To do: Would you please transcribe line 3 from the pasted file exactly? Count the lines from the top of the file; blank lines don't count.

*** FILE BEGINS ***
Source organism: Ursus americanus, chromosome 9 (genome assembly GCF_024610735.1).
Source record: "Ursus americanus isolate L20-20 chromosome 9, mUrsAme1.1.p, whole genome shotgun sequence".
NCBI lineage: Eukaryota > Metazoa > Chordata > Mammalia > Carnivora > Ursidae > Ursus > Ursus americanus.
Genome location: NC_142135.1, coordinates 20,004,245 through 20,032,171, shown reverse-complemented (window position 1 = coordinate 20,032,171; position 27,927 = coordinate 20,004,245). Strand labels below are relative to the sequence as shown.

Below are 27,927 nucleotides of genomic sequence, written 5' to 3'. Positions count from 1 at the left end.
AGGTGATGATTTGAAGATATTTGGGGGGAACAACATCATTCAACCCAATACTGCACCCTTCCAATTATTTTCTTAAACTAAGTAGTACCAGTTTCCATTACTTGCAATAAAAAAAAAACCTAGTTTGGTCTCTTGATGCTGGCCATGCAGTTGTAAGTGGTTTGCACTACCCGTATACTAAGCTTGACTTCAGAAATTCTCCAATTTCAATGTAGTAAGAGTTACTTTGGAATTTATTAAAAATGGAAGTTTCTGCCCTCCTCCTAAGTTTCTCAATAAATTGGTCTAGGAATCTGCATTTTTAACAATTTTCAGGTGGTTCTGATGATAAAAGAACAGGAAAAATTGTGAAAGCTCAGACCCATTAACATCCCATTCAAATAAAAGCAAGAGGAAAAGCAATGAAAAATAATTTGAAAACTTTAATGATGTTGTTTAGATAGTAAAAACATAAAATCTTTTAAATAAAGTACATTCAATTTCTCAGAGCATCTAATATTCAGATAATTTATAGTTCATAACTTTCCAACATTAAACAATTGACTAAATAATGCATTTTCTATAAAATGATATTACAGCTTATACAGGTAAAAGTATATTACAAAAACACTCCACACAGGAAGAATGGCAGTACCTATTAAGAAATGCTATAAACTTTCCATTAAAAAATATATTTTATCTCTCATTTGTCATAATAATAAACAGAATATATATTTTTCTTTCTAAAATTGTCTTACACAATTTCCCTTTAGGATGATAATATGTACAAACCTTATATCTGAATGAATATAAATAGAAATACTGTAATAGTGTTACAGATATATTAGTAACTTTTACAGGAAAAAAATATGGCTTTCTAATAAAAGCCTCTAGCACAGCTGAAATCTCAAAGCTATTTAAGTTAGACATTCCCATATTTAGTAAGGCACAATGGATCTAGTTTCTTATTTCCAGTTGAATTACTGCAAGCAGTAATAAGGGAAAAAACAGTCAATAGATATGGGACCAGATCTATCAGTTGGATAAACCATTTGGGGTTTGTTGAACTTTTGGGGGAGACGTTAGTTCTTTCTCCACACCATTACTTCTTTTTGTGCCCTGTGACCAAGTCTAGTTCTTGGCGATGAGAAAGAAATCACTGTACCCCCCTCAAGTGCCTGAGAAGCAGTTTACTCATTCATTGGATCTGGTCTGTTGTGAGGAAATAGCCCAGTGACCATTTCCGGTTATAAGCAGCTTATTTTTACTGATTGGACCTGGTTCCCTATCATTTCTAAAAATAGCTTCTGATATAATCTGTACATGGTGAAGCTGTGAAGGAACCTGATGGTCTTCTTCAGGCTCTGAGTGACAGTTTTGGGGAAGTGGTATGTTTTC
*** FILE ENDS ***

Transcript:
NCBI lineage: Eukaryota > Metazoa > Chordata > Mammalia > Carnivora > Ursidae > Ursus > Ursus americanus.